Take on Nature: Starlings in the roof space are enough to try the patience of a saint
THE starlings are back. The male is a wimp and scarpers as soon as he sees anyone come out through the door, but the female is defiant and feisty, perched on the roof and squawking at me to peck off before squeezing her way back in behind the guttering through the hole in the wall, which I thought I had fixed.
Two clutches of chicks hatched last year and I was delighted to play host because I thought they were nesting just under the roof tiles behind the gutter.
However, in the autumn when I went to inspect a leak I discovered the nest was actually in the attic. The memory of the sulphuric smell that rose from the remains of the nest in among the rafters still makes me gag.
Despite me balancing precariously on a ladder during the high winds and icy rain of February to block up the holes in the walls where they had worked their way in, they have managed to peck out my handy work.
I could go in through the attic to clear the nest and try to block the hole again but I presume the eggs have already been laid and that in a few days the hungry screeching of a new clutch of chicks will be sounding a day-long chorus.
I don't have the heart to disturb them despite the structural damage their parents are doing to my house. But when they have fledged and the nest has been abandoned I will be using industrial strength concrete to ensure there is no second brood this year.
Coincidently, I took a walk through the Wicklow Mountains last week, up through Glendalough past the early Christian monastic settlement, which dates back 1,400 years, and the hermitage of St Kevin.
According to legend, the saint was laying in prayer with his arms outstretched in the shape of a cross when a blackbird landed in the palm of his hand, built a nest and laid her eggs. Being a saint, St Kevin lay perfectly still and waited patiently until the chicks had hatched and fledged.
His hermitage overlooks the higher of two lakes which give the area its Irish name – Gleann Dá Loch (glen of two loughs). The steeply rising sides of the glen are covered in trees, mostly oak – but with birch and rowan in there as well.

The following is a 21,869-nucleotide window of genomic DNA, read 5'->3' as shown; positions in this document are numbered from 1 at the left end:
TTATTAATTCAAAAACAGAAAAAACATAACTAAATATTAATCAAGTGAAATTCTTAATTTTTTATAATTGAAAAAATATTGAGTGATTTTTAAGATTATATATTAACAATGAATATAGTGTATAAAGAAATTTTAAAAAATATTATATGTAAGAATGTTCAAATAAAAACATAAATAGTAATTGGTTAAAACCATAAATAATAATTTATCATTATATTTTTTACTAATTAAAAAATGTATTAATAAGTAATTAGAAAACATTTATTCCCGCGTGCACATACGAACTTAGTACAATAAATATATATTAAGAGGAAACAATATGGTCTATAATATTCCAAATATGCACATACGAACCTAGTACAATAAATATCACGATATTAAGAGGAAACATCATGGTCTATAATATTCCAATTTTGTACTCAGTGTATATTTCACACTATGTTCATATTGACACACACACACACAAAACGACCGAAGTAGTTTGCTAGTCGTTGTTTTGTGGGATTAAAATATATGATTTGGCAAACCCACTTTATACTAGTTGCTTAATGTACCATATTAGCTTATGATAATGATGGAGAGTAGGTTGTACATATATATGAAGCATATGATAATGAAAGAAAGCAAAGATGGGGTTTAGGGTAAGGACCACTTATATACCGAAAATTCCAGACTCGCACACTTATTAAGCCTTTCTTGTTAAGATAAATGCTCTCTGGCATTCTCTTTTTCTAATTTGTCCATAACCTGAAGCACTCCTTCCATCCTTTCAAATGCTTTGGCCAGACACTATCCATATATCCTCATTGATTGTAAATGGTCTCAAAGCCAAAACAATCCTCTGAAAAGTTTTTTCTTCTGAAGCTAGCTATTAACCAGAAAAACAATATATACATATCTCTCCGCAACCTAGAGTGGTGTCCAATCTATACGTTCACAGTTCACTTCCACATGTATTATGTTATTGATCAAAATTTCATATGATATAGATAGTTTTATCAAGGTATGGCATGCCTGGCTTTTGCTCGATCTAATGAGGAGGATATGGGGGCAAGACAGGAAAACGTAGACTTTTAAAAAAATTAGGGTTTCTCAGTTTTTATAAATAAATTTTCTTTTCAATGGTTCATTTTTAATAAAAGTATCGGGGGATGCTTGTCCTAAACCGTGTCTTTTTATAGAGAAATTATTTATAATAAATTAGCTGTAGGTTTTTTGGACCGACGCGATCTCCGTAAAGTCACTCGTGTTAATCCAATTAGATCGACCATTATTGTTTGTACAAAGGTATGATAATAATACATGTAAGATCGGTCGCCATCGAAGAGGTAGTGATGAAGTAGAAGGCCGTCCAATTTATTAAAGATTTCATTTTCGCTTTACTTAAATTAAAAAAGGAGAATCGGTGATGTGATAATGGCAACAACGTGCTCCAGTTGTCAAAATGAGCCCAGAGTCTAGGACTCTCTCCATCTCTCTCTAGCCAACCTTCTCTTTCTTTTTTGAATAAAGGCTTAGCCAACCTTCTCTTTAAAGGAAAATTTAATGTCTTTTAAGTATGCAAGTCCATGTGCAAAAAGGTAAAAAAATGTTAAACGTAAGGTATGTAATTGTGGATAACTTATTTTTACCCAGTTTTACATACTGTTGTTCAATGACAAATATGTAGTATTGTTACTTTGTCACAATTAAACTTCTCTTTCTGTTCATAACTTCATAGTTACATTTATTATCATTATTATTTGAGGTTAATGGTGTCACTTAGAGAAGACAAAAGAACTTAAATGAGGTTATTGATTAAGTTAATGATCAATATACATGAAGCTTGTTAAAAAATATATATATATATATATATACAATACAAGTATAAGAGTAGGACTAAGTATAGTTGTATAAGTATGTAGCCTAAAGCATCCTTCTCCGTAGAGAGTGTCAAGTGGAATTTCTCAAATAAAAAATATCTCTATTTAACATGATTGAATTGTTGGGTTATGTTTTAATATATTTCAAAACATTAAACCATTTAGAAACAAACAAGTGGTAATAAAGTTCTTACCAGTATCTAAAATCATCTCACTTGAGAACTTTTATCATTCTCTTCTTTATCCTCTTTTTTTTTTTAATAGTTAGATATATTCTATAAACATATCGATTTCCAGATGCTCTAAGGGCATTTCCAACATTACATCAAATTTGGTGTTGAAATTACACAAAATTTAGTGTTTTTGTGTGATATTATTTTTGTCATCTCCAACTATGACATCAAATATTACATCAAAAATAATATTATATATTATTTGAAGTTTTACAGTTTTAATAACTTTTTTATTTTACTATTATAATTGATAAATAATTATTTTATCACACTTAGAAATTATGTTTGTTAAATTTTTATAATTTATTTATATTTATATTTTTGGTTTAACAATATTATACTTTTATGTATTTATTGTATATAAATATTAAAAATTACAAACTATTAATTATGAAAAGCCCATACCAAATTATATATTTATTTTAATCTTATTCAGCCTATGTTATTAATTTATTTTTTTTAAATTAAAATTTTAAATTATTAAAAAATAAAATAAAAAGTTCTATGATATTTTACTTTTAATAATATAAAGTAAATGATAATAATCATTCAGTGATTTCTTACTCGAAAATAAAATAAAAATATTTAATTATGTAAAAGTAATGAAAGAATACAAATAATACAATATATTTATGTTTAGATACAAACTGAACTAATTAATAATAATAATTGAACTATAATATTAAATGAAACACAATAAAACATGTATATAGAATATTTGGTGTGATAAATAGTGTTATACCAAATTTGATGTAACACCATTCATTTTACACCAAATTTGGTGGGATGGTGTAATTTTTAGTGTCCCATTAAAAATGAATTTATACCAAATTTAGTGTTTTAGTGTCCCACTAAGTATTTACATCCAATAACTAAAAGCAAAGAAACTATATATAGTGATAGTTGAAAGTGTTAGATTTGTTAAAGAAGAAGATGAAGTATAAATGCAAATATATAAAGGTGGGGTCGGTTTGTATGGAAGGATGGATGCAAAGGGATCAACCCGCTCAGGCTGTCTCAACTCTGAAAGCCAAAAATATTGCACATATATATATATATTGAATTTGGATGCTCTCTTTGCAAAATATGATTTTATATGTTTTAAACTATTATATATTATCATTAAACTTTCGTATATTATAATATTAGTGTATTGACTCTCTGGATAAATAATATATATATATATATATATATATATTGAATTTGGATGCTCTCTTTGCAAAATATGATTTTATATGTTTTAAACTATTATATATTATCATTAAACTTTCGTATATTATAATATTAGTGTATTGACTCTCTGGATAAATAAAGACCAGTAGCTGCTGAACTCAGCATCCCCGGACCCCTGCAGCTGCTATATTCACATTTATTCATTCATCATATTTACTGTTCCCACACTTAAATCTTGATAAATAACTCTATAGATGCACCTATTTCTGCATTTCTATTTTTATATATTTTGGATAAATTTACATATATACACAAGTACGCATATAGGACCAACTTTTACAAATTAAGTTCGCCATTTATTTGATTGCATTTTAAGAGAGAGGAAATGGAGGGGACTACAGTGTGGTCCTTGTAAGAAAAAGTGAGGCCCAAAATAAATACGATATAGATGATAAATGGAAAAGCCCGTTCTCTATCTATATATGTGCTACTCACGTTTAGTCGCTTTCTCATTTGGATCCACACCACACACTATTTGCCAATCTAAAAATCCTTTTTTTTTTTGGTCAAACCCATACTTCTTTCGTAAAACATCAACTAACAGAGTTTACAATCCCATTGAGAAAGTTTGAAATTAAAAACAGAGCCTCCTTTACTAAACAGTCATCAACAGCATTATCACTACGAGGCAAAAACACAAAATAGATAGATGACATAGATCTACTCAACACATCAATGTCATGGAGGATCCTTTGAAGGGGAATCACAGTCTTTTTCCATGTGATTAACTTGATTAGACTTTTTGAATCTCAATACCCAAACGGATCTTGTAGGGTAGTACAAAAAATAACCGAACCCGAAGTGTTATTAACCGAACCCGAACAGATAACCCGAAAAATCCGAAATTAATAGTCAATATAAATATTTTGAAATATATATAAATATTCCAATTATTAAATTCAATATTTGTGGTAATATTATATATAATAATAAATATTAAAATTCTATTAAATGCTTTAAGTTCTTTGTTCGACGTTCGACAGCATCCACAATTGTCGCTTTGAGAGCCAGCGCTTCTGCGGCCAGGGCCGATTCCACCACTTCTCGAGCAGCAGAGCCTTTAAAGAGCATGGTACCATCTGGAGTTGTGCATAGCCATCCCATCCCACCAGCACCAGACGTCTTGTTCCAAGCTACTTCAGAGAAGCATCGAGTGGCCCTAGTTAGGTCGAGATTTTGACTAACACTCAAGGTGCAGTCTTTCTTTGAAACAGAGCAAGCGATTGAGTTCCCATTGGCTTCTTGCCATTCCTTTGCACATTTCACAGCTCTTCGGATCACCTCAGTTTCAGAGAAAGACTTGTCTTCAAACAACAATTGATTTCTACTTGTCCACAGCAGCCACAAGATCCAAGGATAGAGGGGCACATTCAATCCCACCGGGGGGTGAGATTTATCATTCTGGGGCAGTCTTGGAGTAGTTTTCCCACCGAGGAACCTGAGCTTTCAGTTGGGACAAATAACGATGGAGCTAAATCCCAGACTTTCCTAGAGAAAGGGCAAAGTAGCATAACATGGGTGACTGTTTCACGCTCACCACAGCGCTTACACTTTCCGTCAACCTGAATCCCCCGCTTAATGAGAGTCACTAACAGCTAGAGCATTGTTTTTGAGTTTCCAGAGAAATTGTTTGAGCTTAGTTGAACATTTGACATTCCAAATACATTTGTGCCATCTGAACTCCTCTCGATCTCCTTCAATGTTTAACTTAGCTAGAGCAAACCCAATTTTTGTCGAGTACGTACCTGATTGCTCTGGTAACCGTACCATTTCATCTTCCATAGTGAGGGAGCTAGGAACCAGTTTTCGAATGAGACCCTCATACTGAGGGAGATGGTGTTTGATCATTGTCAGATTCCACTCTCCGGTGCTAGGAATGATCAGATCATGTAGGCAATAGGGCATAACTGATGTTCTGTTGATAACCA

Some of the trees are multi-stemmed as a result of coppicing when the trees were cut down to the stem and allowed to regrow, creating additional timber for a once vibrant charcoal-making industry.
Located just under an hour's drive to the south of Dublin, this is a popular day trip for international visitors to the city and at the weekend for people who live and work in the capital. Starting at the visitors centre car park, there are a number of marked walks taking you around the two loughs, with the longer trails taking you into the mountains themselves.
The forests are home to red squirrel and stoats, while jays and sparrow hawks and, higher up, peregrines can be seen.
As well as the natural setting, the remains of the monastery, which was founded by St Kevin in the sixth century, are another reason why this site is so popular. The site grew to become a ‘monastic city' which flourished during from the 10th through to the 12th centuries and you could spend hours meandering among the remains of the cathedral, chapels and residences.
But the most striking feature is the 1,000-year-old round tower which stands at 33 metres and was built by the monks to provide shelter for themselves and their valuable religious artefacts from attack by Viking raiders – but it probably couldn't keep out the starlings.